Why Sony is My Best Brand of E3 2012
As the Sony Editor I believe it might be kind of my job to talk about the Sony conference, which I have to admit was my favourite of this year’s E3.
James has already had a great post detailing the conference itself so I’ll try not to repeat too much information, but instead tell you why I think Sony walked away with my vote for best brand this year – it was all about the games.
Every other company had games yes, but they also focused on apps or hardware or had big dance numbers. Sony opened with a reel of games, both first and third party, old and new and revealed its catchphrase for the year.
“Never Stop Playing”.
While there may be a monetary incentive to the gaming population continuing to do so, it’s up to the companies themselves to ensure that happens, so they have to give us a reason to do so. The easy option, as most of the games shown at this year’s E3 will prove, is to release a sequel. Look at Microsoft, Nintendo, Ubisoft, EA and everyone else. Nearly every single game shown was a sequel to an already established franchise, and those sequels all had the same look and feel as everything that came before. I’ll admit while I enjoyed watching everything, and even get excited about most of them, I began to feel a little burned out. Sony helped remedy this.
Half of the games shown at the Sony Conference where new IPs:
-Beyond by Quantic Dream
-PlayStation All Stars Battle Royale by SuperBot
-Wonderbook by Sony
-The Last of Us by Naughty Dog
All are fantastic looking games within their genre. Beyond is a graphically phenomenal interactive story that looks set to outdo Heavy Rain in every conceivable way, PlayStation All Stars looks to be a fantastically fun over the top brawler, Wonderbook will hopefully provide an incentive for children to look into reading and nurturing their imaginations and The Last of Us…
These four new IPs alone stole the show for me (perhaps not so much Wonderbook but I’m not the target demographic) and I wouldn’t be surprised to see Beyond and Last of Us walk away with multiple Game of the Show awards (though Ubisoft’s surprise in Watch Dogs will put up stiff competition).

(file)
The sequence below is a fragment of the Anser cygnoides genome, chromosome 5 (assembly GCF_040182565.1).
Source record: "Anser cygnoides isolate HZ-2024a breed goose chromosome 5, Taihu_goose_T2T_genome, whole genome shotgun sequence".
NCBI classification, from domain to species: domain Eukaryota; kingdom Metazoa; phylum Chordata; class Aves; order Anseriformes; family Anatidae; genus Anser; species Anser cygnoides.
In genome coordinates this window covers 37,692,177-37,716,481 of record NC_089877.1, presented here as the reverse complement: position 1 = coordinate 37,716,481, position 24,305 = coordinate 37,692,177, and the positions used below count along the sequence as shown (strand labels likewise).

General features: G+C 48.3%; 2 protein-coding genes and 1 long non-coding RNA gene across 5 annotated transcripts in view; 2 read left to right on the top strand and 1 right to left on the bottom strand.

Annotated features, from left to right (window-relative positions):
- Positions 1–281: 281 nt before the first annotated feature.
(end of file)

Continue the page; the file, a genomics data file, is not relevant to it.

In these days of high budgets and high sale prices make anything that isn’t a sequel a risk for a company to undertake, yet Sony not only is ready to put four of them out on the market, but dedicated half of its show to them because they know this is why we never stop playing. We like the new IPs, as long as they’re good games; a fact Sony has always been the best at knowing. PlayStation exclusives are the reason many buy the consoles, they’re system sellers, and there always seems to be a new IP on the horizon for a Sony console.
Looking back to Microsoft and its exclusives it’s lining up, how many of them are the first in a franchise. Halo is the 6th entry in the franchise (not including the remake), Gears of War is on its 4th, the Forza spin off will be the 5th Forza game, Fable The Journey will be the 5th Fable etc…
Nintendo hasn’t had a new First party IP in living memory, and its 3rd party games are always multiplatform or rumoured to be heading that way as is the case with Zombie U.
Sony has just announced these four, had Dust 514 on show outside the conference, has just not long since released a slew of new IPs for the Vita launch, is gearing up for Ni No Kuni etc…
Sony has asked us this year to Never Stop Playing, and has provided us all new ways to do say, refreshing us before we get too burned out on the same universe, where as other companies seem content with adding some updated seasoning and serving us the same plate.
Granted sometimes we just want more of the same, we know what we like after all and right now that’s what we want, fair enough, but Sony has us covered there as well. The four reaming games shown (Black Ops Declassified and Assassin’s Creed 3 Liberation for the Vita, and God of War Ascension and Far Cry 3 for the PS3) where entries in an already well-established franchise, but maintained a very fine balance between update and preservation.
Whereas something like Halo 4 has tried to stay the same game, but also tried to reinvent itself to appeal to old and new alike (with mixed success) the Sony titles revealed both change the formulae of the games but preserve the very distinct feel of the series. Take Assassin’s Creed 3 Liberation for example, it’s on Sony’s latest handheld and as such utilises all the new features, such as the touch screen, rear touch pad and gyro sensors, but still looks and feels like Assassin’s Creed 3. It’s more of the same without being tiring, letting fans jump in and enjoy the further adventures of the series without becoming bored or alienated.
Never Stop Playing. Simple advice I’m sure we can all get behind, as long as we have a reason and the will to do so. Sony, in my opinion, was the company that gave us the most of both at this year’s E3, and we didn’t have to suffer through terrible scripted banter or a dance number that didn’t choreograph to the game that was being shown off…
So yes, Sony was my favourite conference of the 2012 Electronic Entertainment Expo, but they didn’t win.
We, the people watching the show, won.
Everybody who even has an interest in gaming will have found something to be excited about this year, something they are now really excited about, and some of those will be game that you or I have dismissed. I know that our very own Josh is excited for Halo 4, a game I have now said mean things about in two separate articles, and Aaron found Dead Space 3 disappointing, but it’s a game I really liked the look of. In the end it all comes back to something Kevin Butler said at Sony’s conference 2 years ago:
“Though we may pledge fanboy allegiances to different flags, deep down inside we all serve one master, one king, and his name, and his name is Gaming”
Long may he reign.